There is no law saying you have to stick to one theme when naming pets.
If you want to call your dog Chewbacca and name your cat Zelda Fitzgerald, that’s up to you. It’s unlikely that anyone is going to rebuke you for lacking a consistent approach.
Of course, you could name all your fish after Jane Austen characters or use nothing but names from “The Godfather” for your birds.
“Hey, Luca Brasi, could you hold it down over there?”
But what if you want to name locally, so to speak? What’s a good one-stop source? The answer seems pretty clear: The Lewis and Clark expedition.
From the president who sent them, to the dog who probably assumed they were lost, fine choices abound. Just consider.
Tommy, Jefferson, Meriwether, Lewis, William, Clark, Sacagawea, Toussaint, Jean Baptiste, York, Seaman …
Names as Verbs Department: “Our daughter coined a term known as a ‘Hallett moment,’ ” wrote Sue Hallett. “This means that somebody in the family has scored a really good buy on something – getting it on sale, with a coupon, plus an additional discount and on and on.”
The young lady who came up with that expression got a job writing grants for nonprofits. She refers to that as “Halletting for God.”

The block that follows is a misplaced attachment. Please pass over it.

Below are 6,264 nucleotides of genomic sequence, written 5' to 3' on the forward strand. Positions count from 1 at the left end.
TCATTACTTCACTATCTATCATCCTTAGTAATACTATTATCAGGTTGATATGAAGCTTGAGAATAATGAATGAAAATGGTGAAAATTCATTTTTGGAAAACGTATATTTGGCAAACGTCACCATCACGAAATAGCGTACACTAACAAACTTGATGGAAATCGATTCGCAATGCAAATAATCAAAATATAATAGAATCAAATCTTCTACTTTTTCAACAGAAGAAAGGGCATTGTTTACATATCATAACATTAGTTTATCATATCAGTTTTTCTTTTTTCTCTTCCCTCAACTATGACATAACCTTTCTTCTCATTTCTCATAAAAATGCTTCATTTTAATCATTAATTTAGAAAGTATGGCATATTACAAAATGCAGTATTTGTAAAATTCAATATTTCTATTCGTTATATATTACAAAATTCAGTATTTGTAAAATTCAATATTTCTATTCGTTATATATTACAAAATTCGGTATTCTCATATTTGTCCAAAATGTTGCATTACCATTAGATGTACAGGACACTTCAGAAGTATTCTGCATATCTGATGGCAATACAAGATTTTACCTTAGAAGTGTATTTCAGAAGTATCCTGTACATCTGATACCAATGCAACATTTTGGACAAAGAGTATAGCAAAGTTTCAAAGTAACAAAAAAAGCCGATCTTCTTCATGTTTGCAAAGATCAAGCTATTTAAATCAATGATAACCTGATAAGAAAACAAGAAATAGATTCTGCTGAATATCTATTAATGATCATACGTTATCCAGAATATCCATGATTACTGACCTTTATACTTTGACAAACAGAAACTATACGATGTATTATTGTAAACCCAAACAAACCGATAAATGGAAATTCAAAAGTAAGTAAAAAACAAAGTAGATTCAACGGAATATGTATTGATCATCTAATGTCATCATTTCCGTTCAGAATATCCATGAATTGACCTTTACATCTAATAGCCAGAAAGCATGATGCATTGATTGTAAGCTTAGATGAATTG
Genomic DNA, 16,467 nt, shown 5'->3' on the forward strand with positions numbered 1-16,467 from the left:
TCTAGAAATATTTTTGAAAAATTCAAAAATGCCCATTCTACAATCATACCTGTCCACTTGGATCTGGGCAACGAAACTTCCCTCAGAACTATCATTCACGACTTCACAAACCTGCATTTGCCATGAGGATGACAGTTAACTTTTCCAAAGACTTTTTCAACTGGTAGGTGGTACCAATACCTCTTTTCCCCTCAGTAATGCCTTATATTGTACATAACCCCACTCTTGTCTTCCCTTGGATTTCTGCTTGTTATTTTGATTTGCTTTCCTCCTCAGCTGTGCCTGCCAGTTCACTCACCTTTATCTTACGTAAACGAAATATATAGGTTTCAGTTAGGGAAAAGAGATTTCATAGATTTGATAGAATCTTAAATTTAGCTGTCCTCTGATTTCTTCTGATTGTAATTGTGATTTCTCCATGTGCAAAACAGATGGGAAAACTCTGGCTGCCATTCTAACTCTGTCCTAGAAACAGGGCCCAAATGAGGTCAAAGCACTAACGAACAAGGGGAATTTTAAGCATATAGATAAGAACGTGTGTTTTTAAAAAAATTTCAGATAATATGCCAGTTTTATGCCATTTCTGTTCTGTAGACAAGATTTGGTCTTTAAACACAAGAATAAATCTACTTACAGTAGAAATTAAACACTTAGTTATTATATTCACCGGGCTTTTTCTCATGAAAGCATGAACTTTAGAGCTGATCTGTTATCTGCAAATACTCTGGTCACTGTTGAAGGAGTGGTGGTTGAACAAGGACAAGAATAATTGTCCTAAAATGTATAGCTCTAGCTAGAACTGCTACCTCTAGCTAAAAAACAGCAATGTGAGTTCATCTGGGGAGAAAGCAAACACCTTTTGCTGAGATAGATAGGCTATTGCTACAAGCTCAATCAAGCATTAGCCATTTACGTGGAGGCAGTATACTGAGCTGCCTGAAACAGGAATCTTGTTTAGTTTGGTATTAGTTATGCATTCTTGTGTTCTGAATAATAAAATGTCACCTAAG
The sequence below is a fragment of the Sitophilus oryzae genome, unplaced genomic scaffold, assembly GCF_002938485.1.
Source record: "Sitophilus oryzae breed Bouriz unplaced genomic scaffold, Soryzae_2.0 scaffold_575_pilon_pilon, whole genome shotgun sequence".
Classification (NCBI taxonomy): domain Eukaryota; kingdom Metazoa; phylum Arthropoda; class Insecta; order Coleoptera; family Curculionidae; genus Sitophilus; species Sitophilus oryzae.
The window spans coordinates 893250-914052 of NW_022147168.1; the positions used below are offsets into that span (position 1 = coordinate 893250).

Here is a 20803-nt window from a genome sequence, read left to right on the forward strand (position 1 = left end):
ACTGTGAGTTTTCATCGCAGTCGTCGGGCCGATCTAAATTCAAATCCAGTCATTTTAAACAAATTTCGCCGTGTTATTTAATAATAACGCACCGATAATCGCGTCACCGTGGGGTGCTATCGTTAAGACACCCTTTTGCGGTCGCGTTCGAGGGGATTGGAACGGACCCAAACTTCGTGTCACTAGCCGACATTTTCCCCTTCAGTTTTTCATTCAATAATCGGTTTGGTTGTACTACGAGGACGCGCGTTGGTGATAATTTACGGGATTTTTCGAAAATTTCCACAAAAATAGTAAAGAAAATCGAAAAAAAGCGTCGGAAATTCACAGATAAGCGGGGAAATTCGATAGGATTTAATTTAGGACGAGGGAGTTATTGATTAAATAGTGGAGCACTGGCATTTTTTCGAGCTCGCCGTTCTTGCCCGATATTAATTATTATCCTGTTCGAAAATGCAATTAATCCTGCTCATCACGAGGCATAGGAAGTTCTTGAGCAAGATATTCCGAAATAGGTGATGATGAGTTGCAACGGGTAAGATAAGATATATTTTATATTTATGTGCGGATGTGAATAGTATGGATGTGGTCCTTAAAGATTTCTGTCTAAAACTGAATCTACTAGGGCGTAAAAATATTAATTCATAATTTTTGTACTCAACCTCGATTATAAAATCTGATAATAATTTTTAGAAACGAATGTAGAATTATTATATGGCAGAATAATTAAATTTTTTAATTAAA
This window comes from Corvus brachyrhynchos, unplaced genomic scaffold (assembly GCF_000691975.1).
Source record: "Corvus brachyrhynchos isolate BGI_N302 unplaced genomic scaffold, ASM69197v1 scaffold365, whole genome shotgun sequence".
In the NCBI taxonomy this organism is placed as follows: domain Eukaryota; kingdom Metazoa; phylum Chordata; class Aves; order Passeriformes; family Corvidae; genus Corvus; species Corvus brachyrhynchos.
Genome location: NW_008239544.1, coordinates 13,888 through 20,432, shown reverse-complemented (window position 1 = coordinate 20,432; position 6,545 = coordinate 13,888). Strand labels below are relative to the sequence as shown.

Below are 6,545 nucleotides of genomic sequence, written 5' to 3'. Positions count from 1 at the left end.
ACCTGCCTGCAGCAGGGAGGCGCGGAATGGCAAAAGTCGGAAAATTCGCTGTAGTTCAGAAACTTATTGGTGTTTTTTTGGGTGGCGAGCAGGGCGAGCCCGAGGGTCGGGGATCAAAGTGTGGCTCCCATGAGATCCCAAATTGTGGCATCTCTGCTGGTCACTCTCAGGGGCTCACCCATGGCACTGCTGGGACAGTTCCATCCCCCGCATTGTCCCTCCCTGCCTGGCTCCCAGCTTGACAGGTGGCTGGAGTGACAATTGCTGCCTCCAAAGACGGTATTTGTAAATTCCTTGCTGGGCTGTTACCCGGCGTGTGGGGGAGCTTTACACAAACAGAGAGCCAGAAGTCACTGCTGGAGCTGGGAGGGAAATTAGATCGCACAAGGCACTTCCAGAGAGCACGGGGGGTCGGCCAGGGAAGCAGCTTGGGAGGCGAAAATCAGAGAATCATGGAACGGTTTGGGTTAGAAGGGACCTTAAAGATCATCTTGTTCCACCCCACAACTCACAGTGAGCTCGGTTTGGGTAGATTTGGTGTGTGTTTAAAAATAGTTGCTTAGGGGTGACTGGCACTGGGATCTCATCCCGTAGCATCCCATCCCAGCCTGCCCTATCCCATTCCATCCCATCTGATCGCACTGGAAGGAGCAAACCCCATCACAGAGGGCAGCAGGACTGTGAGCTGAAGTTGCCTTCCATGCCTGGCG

If there had never been an Air Force Base here: “My dad would never have met my mom,” said Sharon Pearson.
“There would be no good reason for Airway Heights to exist,” wrote Chris Caraway.
“We would have meetings instead of ‘briefings’ at area businesses that have a practice of hiring retired Air Force personnel,” wrote a reader who asked that I not use his name.
Warm-up questions: Who should play you in a movie? If conservatives dominated West Side politics, would the Inland Northwest be consistently liberal as a backlash? With which character in “Downton Abbey” do you most closely identify?
Today’s Slice question: If you died today and a memorial service was held later this week, would attendees who knew you only in one specific context be surprised to learn about the varied facets of your life?